Letter from America

New York City to the world: I Will Survive

New York City to the world: I Will Survive
Nic Dawes (Photo supplied)

“New York City is Dead Forever,” so says hedge fund dude and comedy club owner James Altucher.  “Bullshit,” Jerry Seinfeld replies, or close enough, “real tough New Yorkers” will stay and rebuild.

Published by Daily Maverick 168

“New York City is Dead for the foreseeable future,” say the families heading for the suburbs, and the real estate agents of Long Island and Westchester and the Hudson Valley, nod along, adding another 5% to the ask.

“Let’s go get Omakase on the sidewalk,” my neighbours in Brownstone Brooklyn suggest, laughing it all off.

I am writing this on a grassy bank in Prospect Park, as the slanting light of late evening kisses the world with gold, and watching with half an eye as my son and around 100 other kids in masks practise soccer between the baseball diamonds. There are picnics under the trees and a half-moon hangs above it all.

Prospect Park, Brooklyn, New York. (Photo by Nic Dawes)

I know if I walk to the other side of the meadow I’ll find a jazz trio, and, a little further down, a drum circle. Over the weekend there will be quinceañeras and barbecues, weddings and a farmers’ market where the tomatoes will be fat and ripe with the last warmth of the season. It doesn’t feel dead and it certainly doesn’t feel like Donald Trump’s “anarchist jurisdiction”; it feels as if we’ve survived, as if we are holding on and treasure what we have. It also feels like an Indian summer brief and haunted by reminders that it cannot last.

For most New Yorkers, dead-or-not really isn’t a debate about telecommuting and the theatre scene. Even in a place of such immense wealth, it is a minority who can move because their favourite restaurant shut down and they don’t need to go to the Midtown office anymore. For most of the city’s residents, the question isn’t whether this is still a cool place to live it is whether they will survive the next year.

If they are no longer menaced by the virus – infection rates have held below 1% of those tested for months now – they are battling the sequelae of an economy in sustained depression, of deep racial inequities and of the Trump administration’s immigration crackdown.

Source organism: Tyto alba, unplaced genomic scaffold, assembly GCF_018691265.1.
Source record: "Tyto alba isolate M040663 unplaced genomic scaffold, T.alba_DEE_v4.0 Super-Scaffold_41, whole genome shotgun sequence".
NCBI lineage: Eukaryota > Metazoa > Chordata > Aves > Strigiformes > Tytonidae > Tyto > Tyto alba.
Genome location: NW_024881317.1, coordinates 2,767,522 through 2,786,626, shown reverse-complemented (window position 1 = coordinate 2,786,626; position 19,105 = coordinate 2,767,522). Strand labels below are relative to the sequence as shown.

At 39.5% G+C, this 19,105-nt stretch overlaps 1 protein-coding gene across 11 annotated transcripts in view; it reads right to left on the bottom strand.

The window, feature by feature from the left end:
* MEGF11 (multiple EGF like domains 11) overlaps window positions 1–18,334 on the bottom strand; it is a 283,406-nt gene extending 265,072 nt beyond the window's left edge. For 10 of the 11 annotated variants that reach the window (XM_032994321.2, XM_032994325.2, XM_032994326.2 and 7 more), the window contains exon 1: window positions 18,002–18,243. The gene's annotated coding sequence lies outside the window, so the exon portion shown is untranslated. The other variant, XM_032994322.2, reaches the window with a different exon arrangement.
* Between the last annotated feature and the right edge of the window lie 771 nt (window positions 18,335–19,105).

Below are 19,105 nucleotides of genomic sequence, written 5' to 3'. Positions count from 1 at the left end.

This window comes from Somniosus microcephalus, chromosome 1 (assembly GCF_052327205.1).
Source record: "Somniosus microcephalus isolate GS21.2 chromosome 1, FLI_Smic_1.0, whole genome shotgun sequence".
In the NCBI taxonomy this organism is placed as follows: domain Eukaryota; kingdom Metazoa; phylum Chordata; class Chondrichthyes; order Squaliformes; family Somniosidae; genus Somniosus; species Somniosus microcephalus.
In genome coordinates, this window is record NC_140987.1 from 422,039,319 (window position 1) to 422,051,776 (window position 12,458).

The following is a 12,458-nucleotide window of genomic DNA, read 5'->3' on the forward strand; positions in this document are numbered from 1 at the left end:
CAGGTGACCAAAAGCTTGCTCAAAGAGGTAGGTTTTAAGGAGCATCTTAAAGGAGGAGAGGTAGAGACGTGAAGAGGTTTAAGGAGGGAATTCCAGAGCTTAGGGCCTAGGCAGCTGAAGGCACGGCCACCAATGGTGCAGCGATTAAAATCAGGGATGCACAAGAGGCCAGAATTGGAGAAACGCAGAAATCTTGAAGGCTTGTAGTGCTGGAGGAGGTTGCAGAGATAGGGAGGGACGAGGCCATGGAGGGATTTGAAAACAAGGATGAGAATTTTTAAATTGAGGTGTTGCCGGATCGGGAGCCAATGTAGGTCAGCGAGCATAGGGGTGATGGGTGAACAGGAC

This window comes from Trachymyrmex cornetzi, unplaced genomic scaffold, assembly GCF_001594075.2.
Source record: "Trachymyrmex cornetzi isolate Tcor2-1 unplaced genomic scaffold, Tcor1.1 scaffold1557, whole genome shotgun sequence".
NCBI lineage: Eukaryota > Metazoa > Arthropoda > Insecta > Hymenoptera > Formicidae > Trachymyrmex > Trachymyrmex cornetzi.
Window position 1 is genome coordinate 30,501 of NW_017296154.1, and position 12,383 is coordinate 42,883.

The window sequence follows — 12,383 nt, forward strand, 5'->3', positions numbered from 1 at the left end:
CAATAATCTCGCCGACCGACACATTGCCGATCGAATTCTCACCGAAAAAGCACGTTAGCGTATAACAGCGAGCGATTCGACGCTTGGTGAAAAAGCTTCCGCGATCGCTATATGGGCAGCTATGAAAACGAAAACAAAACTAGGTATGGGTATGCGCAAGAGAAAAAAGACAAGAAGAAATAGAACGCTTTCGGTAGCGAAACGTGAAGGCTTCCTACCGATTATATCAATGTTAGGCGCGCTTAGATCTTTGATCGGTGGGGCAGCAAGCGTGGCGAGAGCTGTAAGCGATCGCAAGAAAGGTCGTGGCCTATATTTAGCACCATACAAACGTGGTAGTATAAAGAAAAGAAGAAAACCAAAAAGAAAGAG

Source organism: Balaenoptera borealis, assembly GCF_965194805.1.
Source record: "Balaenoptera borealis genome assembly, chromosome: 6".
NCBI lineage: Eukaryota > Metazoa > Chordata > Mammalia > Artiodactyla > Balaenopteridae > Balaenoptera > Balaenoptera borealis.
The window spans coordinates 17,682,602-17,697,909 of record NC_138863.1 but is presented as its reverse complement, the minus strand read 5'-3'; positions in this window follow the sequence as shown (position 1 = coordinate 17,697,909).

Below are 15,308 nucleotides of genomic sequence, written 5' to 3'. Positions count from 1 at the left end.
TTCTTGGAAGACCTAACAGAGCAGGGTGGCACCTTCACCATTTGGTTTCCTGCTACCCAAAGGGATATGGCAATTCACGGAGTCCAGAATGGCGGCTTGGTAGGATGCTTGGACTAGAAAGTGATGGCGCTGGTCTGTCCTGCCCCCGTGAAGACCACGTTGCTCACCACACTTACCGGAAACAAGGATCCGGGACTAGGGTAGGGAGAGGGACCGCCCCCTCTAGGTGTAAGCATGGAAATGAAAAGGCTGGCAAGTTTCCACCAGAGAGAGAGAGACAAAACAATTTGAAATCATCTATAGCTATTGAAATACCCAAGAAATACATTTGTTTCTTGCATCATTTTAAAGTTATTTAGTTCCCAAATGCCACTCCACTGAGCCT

Unemployment in the rest of the US remains catastrophic at 8.4%, but that represents the beginning of a recovery. In New York City, it is stuck at 16%, roughly the same as at the height of the shutdown and five times the January rate. About 1.4 million people are now collecting some form of unemployment assistance, with much of that due to expire as efforts to negotiate a new federal assistance package run into Republican Party resistance.

The signs of distress are not hard to see, even in the most prosperous parts of town. Along the avenues of my Brooklyn neighbourhood and in Manhattan, retail was already stressed before the pandemic. Rents pushed unsustainably high were creating “luxury blight”, storefronts left vacant and boarded up while landlords held out for tenants who were willing to pay ever more ludicrous rates. At the spring peak of the pandemic and in the summer lull, sidewalks were empty and everything was shuttered, making it hard to tell just where the worst damage would fall. Now, as reopening presses on, deals with landlords are expiring and cash reserves are running out.